No plan has addressed the systematic challenges that increased poverty has brought on for far too many families, some due to the fact that they are single parent homes, underpayment of salaries and a lack of educational opportunities for mobility. On the latter, I have been so disappointed in the PLP by the fact that we kept in place a loan scholarship program which is a failure of the realities that there are still far too many Bahamians who cannot afford a tertiary or post graduate education. I know that I would not have earned two degrees without the bonded scholarship scheme. The PLP has betrayed its philosophy on this (and other) issue(s).
Many too have a deepening frustration about the state of the educational system and the high percentage of those who still graduate without being able to read, write or do basic arithmetic. Perry Christie has promised to double the national budget’s contribution to education. He has on two separate occasions failed to explain where he is going to increase the nation’s revenue stream to make this promise a reality. He has also failed to explain to the public how the money will be spent and what will be the measurable and attainable goals. He has not said that the school year and days will be extended. He has not promised to increase the salaries of teachers to encourage an expansion in the local talent pool. And he has not even suggested that there will be attempts to determine and thereby to introduce same-sex schools to foster improved performance amongst boys. In this era of increased knowledge, our political leaders must talk sense and this means sharing details and not engaging in sheer rhetoric and bald empty promises. The leader must have credibility of ideas and must recognize that there are intelligent Bahamians who will dissect ideas to ensure that they follow a pattern of logic and commonsense.
On the other hand, Hubert Ingraham boasts that he is a doer, and that Christie is a mere talker. This descriptive analogy of the two was made during the recent debate on the rules to govern the multimillion dollar straw market. Well, truth is that the PLP didn’t build the market in its term (2002 to 2007), notwithstanding the fact that the profile of a straw vendor is expected to be a PLP supporter or sympathizer. For some voters, Ingraham’s characterization of Christie bears truth. Ingraham though is no angel. He has some challenges in his style of governance. In this era of informed-participation, the Bahamian people expect a leader who can make decisions but who is also prepared to engage the electorate in national conversations and constructive dialogue.
Additionally, the Bahamian people expect a leader who has a vision for the country that is beyond a five-year cycle. Both the PLP and the FNM have published limited manifestos or action agendas that only set out their promises for a single term in office. Cassius Stuart, when he was leader of the Bahamas Democratic Movement (BDM) (I struggled to remember the party’s name), often spoke of a national development plan spanning beyond 10 years. He was dead right and on point. None of our current leaders understand this. They are lazy dreamers. They are not long-term planners and they have no sense that they are called upon to lead a people. Sir Lynden Pindling was masterful at this. He shared a vision and a plan. You could close your eyes and see where you or your children could be in 10 or 20 years. He campaigned on a message that gave goosebumps because it revealed a future that was far beyond one’s own imagination. He forced people to think of themselves, of better, of the future as a success for them, and for our nation as having an untapped potential. He was a visionary par excellence. But, Christie and Ingraham have failed their teacher. They have brought our local politics to a five-year plan – shortsighted, easy and small achievements, no large plan that transcends generations and that causes for a transformation in our thinking and our individual approaches. And as a result, the country and her people are stagnated in a fixed circle of small and meaningless achievements and potential and we are being dragged down a road of a hopeless and less rewarding future.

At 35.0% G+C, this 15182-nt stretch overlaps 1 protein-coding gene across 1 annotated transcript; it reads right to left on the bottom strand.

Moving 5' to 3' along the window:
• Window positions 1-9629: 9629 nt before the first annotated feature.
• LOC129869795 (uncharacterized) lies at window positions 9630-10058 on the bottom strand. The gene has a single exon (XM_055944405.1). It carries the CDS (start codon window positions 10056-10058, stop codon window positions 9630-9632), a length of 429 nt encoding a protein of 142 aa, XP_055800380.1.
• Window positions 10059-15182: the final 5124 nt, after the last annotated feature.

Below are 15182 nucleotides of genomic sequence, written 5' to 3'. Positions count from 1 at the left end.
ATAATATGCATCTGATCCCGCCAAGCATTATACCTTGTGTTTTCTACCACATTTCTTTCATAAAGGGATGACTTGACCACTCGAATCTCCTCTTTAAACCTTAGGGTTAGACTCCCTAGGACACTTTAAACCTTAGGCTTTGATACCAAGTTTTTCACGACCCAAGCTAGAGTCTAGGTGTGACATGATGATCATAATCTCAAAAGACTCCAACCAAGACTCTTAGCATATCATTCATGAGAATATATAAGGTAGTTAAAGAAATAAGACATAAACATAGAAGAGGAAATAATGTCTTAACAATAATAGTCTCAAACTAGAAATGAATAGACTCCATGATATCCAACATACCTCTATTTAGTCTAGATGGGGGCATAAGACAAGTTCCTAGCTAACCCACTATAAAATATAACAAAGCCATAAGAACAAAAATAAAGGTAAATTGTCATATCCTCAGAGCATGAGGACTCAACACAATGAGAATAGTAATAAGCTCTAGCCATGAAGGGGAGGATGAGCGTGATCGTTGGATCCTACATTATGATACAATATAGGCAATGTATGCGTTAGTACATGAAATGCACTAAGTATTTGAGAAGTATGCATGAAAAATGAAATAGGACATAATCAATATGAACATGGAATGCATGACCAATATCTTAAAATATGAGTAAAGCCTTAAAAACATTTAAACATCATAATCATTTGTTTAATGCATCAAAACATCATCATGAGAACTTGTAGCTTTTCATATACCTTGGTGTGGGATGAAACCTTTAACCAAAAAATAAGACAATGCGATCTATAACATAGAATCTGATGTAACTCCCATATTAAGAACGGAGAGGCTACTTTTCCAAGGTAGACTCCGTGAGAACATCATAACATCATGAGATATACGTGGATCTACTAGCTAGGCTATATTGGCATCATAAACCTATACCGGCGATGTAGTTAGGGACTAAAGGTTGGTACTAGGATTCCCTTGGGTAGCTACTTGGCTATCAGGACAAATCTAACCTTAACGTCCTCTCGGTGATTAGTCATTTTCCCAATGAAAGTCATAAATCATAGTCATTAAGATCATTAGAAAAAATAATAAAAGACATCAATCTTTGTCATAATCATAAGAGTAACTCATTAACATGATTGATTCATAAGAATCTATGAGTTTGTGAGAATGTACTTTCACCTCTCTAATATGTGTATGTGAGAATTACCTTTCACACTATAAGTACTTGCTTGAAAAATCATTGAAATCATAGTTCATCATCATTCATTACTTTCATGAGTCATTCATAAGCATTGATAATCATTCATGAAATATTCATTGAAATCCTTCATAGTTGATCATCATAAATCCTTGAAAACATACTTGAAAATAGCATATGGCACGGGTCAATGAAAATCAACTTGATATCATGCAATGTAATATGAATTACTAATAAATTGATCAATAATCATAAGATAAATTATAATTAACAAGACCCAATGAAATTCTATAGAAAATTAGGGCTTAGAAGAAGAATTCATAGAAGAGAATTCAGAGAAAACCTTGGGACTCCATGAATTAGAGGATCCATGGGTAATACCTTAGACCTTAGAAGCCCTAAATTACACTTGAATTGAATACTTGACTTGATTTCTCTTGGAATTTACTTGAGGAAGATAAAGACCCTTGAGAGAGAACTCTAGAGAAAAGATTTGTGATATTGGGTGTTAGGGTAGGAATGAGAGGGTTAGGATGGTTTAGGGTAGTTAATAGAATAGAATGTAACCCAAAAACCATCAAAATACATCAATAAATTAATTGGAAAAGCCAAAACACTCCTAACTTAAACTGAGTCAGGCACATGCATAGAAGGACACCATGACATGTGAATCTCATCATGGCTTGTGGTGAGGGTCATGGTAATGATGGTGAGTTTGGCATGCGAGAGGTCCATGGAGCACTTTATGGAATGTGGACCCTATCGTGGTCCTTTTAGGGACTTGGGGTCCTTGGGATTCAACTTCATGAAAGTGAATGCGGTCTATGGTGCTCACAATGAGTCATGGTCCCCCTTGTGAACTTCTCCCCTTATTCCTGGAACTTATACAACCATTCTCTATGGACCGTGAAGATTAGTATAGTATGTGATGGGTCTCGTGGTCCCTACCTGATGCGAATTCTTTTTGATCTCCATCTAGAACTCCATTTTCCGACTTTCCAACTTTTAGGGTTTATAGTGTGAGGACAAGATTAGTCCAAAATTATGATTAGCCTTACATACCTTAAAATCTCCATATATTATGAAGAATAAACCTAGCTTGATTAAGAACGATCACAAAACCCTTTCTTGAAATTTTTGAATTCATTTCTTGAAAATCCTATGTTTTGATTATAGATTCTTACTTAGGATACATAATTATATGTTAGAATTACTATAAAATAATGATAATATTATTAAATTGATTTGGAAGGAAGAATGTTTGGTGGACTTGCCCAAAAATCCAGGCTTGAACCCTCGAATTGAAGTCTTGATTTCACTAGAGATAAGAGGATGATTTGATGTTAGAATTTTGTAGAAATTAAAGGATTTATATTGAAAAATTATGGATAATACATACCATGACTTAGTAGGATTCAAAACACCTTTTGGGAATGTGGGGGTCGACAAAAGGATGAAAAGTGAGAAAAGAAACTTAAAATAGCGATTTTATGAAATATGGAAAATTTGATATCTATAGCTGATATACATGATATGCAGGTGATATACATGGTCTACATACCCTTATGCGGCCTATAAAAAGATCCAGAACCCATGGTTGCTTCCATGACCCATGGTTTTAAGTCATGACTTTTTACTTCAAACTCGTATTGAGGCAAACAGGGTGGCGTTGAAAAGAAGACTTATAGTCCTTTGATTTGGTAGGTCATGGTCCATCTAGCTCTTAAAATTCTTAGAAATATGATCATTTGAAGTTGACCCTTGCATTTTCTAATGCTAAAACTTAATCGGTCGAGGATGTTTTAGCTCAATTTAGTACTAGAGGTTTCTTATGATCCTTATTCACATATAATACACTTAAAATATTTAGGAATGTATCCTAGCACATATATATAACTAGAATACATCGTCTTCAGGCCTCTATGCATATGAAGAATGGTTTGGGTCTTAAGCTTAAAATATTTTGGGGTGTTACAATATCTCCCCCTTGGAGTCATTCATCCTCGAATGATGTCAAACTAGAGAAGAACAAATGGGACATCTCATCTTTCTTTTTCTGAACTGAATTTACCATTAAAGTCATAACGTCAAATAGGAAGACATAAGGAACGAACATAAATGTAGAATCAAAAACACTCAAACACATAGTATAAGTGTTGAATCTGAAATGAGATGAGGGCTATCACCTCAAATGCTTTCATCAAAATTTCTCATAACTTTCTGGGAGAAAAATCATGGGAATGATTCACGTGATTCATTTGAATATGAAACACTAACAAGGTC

What is now needed is leadership on ideas
The Bahamas is at the stage that we require a new league of leaders. Where are the Lynden Pindlings, Arthur Hannas and men like Arthur Foulkes and Stafford Sands (yes I called his name) of this century and time? Where are the men of vision who are prepared to try new things and prepared to think big? Where are the thinkers, the dreamers?